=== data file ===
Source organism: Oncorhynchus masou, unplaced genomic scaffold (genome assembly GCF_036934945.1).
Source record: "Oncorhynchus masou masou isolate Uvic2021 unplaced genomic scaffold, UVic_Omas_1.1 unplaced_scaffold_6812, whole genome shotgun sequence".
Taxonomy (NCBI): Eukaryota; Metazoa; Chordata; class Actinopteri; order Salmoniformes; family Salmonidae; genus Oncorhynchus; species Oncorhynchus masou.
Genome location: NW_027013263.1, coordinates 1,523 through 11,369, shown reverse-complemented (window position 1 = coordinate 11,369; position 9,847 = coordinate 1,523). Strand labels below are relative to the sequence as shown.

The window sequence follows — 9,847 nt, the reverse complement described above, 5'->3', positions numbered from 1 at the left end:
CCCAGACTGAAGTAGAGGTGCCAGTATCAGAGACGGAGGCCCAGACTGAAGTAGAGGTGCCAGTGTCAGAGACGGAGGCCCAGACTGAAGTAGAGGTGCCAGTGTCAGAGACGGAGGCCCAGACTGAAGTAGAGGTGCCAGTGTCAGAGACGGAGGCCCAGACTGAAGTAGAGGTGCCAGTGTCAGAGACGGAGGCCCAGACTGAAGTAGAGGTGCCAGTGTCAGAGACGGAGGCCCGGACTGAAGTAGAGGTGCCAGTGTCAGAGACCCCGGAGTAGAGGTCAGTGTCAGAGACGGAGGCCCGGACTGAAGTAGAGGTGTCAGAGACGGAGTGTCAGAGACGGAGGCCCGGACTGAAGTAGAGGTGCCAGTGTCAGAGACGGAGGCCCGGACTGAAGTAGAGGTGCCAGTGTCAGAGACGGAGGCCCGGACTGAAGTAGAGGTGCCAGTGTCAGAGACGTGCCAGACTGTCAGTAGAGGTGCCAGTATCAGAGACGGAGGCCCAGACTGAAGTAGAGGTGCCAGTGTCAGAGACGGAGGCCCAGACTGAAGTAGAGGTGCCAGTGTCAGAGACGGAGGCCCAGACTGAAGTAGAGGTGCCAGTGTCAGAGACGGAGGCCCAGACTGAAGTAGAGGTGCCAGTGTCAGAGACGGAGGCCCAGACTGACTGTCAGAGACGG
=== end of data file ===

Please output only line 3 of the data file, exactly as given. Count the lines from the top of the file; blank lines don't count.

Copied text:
Taxonomy (NCBI): Eukaryota; Metazoa; Chordata; class Actinopteri; order Salmoniformes; family Salmonidae; genus Oncorhynchus; species Oncorhynchus masou.